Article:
Beneath the birchen tree.

This is the bonny brae, the green,
Yet sacred to the brave,
Where still, of ancient size, is seen,
Gigantic Keeldar's grave.

The lonely shepherd loves to mark
The daisy springing fair;
Where weeps the birch of silver bark,
With long dishevell'd hair.

The grave is green, and round its spread
The curling lady-fern;
That fatal day the mould was red,
No moss was on the cairn.

And next they pass'd the chapel there;
The holy ground was by,
Where many a stone is sculptured fair,
To mark where warriors lie.

And here, beside the mountain flood,
A massy castle frown'd,
Since first the Pictish race in blood
The haunted pile did found.

The restless stream its rocky base
Assails with ceaseless din;
And many a troubled spirit strays
The dungeons dark within.

Soon from the lofty tower there hied
A knight across the vale;
"I greet your master well," he cried,
"From Soulis of Liddesdale.

"He heard your bugle's echoing call,
In his green garden bower;
And bids you to his festive hall,
Within his ancient tower."

Young Keeldar call'd his hunter tain;
"For doubtful cheer prepare!
And, as you open force disdain,
Of secret guile beward.

"'Twas here for Mangerton's brave lord
A bloody feast was set,
Who, weetless, at the festal board,
The bull's broad frontlet met.

"Then ever, at uncourteous feast,
Keep every man his brand;
And as you 'mid his friends are placed,
Range on the better hand.

"And, if the bull's ill-omen'd head
Appear to grace the feast,
Your whingers, with unerring speed,
Plunge in each neighbor's breast."

In Hermitage they sat at dine,
In pomp and proud array;
And oft they fill'd the blood-red wine,
While merry minstrels play.

And many a hunting song they sung,
And song of game and glee;
Then turned to plaintive strains their tongue,
"Of Scotland's luve and lee."

To wilder measures next they turn:
"The Black Black Bull of Noroway!"
Sudden the tapers cease to burn,
The minstrels cease to play.

Each hunter bold, of Keelear's train,
Sat an enchanted man;
For cold as ice, through every vein,
The freezing life-blood ran.

Each rigid hand the whinger rung,
Each gazed with glaring eye;
But Keeldar from the table sprung,
Unharm'd by gramarye.

He burst the doors; the roofs resound;
With yells the castle rung;
Before him, with a sudden bound,
His favorite blood-hound sprung.

Ere he could pass, the door was barr'd;
And, grating harsh from under,
With creaking, jarring noise, was heard
A sound like distant thunder.

The iron clash, the grinding sound,
Announce the dire sword-mill;
The piteous howlings of the hound
The dreadful dungeon fill.

With breath drawn in, the murderous crew
Stood listening to the yell;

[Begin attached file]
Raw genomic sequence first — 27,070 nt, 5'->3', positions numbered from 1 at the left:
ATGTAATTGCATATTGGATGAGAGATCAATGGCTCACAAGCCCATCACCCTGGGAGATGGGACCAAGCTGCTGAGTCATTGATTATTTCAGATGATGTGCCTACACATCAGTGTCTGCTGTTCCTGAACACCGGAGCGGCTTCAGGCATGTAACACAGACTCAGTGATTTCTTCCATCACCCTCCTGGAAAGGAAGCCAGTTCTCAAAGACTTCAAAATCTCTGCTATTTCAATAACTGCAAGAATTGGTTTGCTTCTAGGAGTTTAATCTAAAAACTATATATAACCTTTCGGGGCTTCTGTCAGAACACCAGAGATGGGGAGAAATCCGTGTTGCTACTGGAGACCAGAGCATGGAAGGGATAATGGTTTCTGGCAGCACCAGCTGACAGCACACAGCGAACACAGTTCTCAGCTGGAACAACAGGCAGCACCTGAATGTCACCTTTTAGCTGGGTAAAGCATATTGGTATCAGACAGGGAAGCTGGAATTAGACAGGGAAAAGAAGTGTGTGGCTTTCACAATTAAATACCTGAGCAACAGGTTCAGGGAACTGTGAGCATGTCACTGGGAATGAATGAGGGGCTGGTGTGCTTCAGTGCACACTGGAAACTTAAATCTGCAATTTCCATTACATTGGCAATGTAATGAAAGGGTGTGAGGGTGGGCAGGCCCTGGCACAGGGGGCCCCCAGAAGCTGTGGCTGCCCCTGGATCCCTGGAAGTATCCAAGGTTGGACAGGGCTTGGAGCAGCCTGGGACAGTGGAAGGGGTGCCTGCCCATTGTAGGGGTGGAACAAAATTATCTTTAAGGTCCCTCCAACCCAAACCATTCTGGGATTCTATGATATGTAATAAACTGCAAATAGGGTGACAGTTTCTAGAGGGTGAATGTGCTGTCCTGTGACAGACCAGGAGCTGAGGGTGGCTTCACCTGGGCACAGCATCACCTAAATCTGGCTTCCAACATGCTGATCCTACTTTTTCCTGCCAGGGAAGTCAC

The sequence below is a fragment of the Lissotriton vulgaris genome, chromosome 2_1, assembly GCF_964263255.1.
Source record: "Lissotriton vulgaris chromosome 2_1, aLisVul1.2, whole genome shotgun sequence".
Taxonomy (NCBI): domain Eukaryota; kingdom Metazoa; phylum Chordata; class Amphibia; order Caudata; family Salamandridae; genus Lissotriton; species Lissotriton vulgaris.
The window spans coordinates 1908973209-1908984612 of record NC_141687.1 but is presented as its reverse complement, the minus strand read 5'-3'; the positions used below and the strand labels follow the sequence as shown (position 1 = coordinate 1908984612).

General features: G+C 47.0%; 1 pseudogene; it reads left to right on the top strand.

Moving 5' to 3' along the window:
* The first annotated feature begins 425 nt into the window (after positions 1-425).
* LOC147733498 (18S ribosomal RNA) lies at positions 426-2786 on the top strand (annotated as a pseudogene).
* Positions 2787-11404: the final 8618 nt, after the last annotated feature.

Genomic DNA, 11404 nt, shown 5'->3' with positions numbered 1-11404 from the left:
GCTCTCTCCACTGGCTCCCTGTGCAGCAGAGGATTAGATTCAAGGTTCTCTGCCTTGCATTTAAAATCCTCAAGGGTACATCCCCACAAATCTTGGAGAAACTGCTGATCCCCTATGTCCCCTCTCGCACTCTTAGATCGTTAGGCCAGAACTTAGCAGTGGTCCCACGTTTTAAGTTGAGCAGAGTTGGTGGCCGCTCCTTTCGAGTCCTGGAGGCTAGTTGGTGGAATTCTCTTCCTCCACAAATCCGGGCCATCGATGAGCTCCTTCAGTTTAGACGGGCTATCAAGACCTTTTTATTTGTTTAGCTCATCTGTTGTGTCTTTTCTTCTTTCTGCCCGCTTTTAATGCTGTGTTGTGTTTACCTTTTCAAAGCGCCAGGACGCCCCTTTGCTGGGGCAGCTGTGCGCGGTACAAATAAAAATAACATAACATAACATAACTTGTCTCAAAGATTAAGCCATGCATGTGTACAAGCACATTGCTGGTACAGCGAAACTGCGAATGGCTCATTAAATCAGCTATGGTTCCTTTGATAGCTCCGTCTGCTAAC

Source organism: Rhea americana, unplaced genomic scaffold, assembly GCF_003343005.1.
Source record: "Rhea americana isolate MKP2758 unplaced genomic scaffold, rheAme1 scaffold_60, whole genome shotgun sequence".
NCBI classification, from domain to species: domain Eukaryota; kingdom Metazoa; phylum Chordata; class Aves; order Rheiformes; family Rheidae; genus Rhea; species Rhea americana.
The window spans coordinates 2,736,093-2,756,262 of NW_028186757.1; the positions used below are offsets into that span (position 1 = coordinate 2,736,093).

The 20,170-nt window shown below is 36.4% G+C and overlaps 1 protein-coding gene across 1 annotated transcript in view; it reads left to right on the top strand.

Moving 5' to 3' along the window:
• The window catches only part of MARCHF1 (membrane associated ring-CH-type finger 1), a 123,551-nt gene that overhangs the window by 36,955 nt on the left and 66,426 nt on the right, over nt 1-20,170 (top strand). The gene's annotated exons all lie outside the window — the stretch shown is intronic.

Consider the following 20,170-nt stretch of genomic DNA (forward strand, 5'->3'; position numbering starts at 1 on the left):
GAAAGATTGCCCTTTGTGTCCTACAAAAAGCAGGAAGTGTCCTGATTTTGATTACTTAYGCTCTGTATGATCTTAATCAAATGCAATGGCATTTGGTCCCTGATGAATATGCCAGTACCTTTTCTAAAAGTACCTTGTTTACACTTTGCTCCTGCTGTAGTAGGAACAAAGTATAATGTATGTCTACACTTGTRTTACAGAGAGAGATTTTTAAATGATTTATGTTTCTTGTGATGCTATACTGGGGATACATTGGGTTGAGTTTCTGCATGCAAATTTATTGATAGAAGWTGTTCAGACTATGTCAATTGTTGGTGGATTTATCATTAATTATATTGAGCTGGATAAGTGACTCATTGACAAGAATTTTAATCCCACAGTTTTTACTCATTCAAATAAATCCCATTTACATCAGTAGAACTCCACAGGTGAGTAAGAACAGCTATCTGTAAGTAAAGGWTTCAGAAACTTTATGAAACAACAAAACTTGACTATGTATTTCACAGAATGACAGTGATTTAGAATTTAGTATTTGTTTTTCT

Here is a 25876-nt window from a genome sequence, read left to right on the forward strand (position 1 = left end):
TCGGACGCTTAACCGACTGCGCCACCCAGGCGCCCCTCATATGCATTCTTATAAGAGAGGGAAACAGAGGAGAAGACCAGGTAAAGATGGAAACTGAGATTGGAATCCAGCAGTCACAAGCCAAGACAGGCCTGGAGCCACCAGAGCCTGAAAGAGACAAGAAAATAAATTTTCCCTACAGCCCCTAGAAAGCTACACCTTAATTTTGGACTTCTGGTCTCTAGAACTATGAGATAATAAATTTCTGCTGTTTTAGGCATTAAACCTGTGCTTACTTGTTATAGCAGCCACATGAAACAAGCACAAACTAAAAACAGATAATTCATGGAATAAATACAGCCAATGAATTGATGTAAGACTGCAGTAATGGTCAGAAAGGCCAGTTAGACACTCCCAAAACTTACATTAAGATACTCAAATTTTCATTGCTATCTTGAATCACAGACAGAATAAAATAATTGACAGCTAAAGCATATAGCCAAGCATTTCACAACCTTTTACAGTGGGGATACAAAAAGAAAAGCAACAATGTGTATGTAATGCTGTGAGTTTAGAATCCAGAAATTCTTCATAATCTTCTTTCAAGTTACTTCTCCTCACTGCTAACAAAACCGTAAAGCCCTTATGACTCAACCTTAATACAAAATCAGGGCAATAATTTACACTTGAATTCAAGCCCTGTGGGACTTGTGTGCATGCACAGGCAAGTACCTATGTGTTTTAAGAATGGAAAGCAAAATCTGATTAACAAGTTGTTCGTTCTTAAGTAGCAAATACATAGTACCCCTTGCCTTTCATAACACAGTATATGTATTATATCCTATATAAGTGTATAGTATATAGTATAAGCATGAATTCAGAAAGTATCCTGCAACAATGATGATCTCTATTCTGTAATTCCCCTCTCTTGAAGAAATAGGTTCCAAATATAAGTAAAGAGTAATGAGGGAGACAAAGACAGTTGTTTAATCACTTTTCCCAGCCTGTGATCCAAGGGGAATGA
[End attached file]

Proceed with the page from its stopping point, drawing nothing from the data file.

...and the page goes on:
And greater still their wonder grew,
As on their ear it fell.

They listen'd for a human shriek
Amid the jarring sound;
they only heard, in echoes weak,
The murmurs of the hound.

The death-bell rung, and wide were flung
The castle gates amain;
While hurry out the armed rout,
And marshal on the plain.

Ah!  ne'er before in Border feud
Was seen so dire a fray!
Through glittering lances Keeldar hew'd
A red corse-paven way.

Cout of Kielder, Cout of Keilder, Keeldar, medieval history, Scotland, Scottish history


His helmet, formed of mermaid sand,
No lethal brand could don't;
No other arms could e'er withstand
The axe of earth-fast fling,

In Keeldar's plume the holly green,
And rowand leaves, nod on,
And vain Lord Soulis's sword was seen,
Though the hilt was adderstone.

Then up the Wee Brown Man he rose,
By Soulis of Liddesdale;
"In vain," he said, "a thousand blows
Assail the charmed mail.

"In vain by land your arrows glide,
In vain your falchions gleam--
No spell can stay the living tide,
Or charm the rushing stream."

And now young Keeldar reach'd the stream,
Above the foamy linn;
The Border lances round him gleam,
And force the warrior in.

The holly floated to the side,
And the leaf of the rowan pale;
Alas! no spell could charm the tide,
Nor the lance of Liddesdale.

Swift was the Cout o' Keeldar's course
Along the lily lee;
But home came never hound nor horse,
And never home came he.

Where weeps the birch with branches green,
Without the holy ground,
Between two old grey stones is seen
The warrior's ridgy mound.

And the hunters bold, of Keeldar's train,
Within you castle's wall,
In a deadly sleep must aye remain,
Till the ruin'd towers down fall.

Each in his hunter's garb array'd,
Each holds his bugle horn;
Their keen hounds at their feet are laid,
That ne'er shall wake the morn.

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I will plan a future blog post that explains some of the terminology and history behind words not so familiar to us today.


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What Happened on Palm Sunday